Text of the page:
At its meeting on April 29th, 2014, Halifax Regional Council will be considering the next steps in its long and winding road towards potentially adopting a Municipal Alcohol Policy. The next step under consideration is a consultation process that will extend the timeline considerably, at some (thankfully) apparently modest cost, according to the staff report. But in reading the lengthy document, found here (HRM Municipal Alcohol Policy Proposed Public Consultation Approach – Apr 29/14 Regional Council – HRM – 140429ca1118.pdf ), I began to think about how all this started, and how we got to this stage.
While there may have been some grumblings earlier, my first recollection of this topic came when Councillor Gloria McCluskey – who happens to not only be the Council member for the district in which I live, but also both a former co-worker at the Department of Municipal Affairs way back in the 1980s, a fellow member of Brightwood Golf Club, and someone whom I actually quite like – began raising questions about whether Halifax ought to be accepting sponsorship money from beer companies for municipal events like the Natal Day festivities and the Christmas tree lighting. Why Gloria was questioning this I do not know for sure. I know that she likes the occasional glass of wine, although that really makes little difference in this instance. I don’t know if she had heard comments from constituents or others questioning the appropriateness of beer money being used to support municipal events like this. Whether she had also been told by some of Nova Scotia’s anti-alcohol crusaders that this was all just part of the evil industry’s nefarious plan to convince children to drink, I do not know, though I would not be surprised. I have heard that allegation repeated by a few of those who work in that realm.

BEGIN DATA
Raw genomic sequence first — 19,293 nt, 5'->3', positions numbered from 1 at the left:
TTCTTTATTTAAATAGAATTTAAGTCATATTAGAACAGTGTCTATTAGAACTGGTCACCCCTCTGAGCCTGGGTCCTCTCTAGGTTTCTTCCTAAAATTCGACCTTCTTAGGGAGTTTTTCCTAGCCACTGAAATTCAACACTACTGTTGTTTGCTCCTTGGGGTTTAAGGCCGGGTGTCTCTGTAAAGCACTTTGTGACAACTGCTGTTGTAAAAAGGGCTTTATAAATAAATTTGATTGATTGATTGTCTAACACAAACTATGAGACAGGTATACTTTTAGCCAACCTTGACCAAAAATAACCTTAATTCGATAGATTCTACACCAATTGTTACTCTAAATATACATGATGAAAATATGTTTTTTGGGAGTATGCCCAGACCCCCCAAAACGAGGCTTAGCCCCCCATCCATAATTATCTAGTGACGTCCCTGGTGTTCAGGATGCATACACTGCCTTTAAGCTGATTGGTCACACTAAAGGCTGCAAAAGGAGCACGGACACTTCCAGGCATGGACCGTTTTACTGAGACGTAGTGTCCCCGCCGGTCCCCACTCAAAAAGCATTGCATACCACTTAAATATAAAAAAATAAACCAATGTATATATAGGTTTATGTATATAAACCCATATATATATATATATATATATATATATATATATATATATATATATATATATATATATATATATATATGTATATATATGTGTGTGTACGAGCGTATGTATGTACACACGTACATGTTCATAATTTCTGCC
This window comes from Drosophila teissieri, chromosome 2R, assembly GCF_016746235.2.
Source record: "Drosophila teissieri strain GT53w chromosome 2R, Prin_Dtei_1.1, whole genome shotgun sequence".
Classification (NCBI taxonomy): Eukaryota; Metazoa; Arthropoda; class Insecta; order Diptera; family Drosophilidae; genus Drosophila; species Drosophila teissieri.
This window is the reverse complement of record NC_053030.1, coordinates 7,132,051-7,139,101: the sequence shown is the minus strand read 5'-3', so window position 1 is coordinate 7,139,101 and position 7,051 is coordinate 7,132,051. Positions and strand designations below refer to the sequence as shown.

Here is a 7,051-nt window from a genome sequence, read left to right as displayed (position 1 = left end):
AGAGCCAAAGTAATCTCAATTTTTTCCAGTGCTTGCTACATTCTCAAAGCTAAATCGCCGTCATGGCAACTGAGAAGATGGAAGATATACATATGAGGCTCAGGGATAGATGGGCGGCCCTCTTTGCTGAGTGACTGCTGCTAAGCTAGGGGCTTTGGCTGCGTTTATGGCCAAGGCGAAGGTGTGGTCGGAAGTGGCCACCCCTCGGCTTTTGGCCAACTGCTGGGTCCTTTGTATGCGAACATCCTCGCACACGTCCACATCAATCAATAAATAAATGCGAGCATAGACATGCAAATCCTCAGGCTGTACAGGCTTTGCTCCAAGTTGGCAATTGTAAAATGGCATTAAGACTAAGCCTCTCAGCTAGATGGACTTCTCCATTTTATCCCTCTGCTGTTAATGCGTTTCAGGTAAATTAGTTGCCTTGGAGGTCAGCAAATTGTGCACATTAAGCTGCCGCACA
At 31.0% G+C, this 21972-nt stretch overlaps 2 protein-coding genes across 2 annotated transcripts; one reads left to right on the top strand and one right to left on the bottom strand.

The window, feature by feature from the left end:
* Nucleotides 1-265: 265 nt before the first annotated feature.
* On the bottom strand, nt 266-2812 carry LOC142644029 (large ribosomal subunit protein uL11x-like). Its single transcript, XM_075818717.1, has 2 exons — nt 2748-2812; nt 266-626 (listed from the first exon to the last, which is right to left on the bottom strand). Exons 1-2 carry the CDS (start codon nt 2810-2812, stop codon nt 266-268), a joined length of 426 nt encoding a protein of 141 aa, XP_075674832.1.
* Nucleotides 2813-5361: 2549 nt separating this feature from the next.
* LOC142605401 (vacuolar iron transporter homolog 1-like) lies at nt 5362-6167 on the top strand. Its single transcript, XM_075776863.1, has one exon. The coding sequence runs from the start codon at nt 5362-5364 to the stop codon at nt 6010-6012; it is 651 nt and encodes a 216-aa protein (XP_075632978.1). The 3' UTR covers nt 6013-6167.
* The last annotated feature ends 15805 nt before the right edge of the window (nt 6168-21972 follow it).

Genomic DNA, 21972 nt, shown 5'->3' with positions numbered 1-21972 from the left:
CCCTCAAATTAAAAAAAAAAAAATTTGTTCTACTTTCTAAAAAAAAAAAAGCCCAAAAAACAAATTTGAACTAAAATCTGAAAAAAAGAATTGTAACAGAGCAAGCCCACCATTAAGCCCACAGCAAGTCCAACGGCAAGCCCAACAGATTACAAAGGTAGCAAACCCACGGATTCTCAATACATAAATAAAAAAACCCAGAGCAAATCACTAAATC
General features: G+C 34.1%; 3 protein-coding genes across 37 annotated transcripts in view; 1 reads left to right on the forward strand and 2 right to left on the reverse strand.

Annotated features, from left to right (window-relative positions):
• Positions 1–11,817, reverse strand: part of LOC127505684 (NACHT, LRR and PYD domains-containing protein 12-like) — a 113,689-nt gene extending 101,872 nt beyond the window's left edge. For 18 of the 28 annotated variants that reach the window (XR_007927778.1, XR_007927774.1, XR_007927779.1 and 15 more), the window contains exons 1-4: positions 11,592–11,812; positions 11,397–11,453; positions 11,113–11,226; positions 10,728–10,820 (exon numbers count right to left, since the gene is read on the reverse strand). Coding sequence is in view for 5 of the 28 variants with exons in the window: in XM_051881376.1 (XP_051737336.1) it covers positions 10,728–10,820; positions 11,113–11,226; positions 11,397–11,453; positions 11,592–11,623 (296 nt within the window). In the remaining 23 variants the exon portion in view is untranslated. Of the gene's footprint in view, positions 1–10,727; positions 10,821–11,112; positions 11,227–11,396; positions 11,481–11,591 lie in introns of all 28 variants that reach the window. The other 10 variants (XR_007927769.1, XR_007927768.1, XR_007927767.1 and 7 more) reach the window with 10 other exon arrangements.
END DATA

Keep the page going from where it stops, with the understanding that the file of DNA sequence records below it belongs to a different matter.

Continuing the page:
Working in the industry for the last 11 years or so, I know this sort of thing is absolute blather. You cannot even get a brewery to donate logoed merchandise to a charity auction if they are told it is a fundraiser that benefits an activity involving children, such as for a soccer team. In the case of these municipal events, the sponsorship was from Keith’s beer. Most people in Halifax know that Alexander Keith was once Mayor of Halifax, and that his brewery has been operating here in various forms since the 1820s. The current facility on Agricola Street employs just under 200 people in production, supply chain, sales, and management roles, and is an important economic presence in the city. They also run a tourist-oriented attraction at their original Lower Water Street brewery site, and HRM even designated that area as the brewery district about a dozen years ago. The sponsorship was the company’s way of acknowledging all of that and showing their appreciation for the many years of support they have received from the people of Halifax.
Corporate sponsorships are often confused with product advertising. They are not at all the same thing, though the difference is subtle at times. Generally speaking, product advertising is designed to help sell, or at least raise awareness of, a product. Corporate sponsorship is far less about the sell and more about making people aware of the company and what it does. Companies do sponsorships for a number of reasons. Boards of Directors and management now understand the need to invest in corporate social responsibility, a type of giving back to communities and people they touch in running their business. In Canada one of the best examples of this is CIBC’s long-standing Run For The Cure involvement. Is that designed to get more people to use CIBC as their bank? Not in any direct way, although certainly the goodwill that has created does not hurt them when people are making decisions about such things. But I suspect factors such as fees, interest rates, branch locations, online services and all the other things we look for in a bank are far more important. The idea of being a good corporate citizen is not a new one, but it is something that escapes some who believe that companies are only out to maximize profits by any means.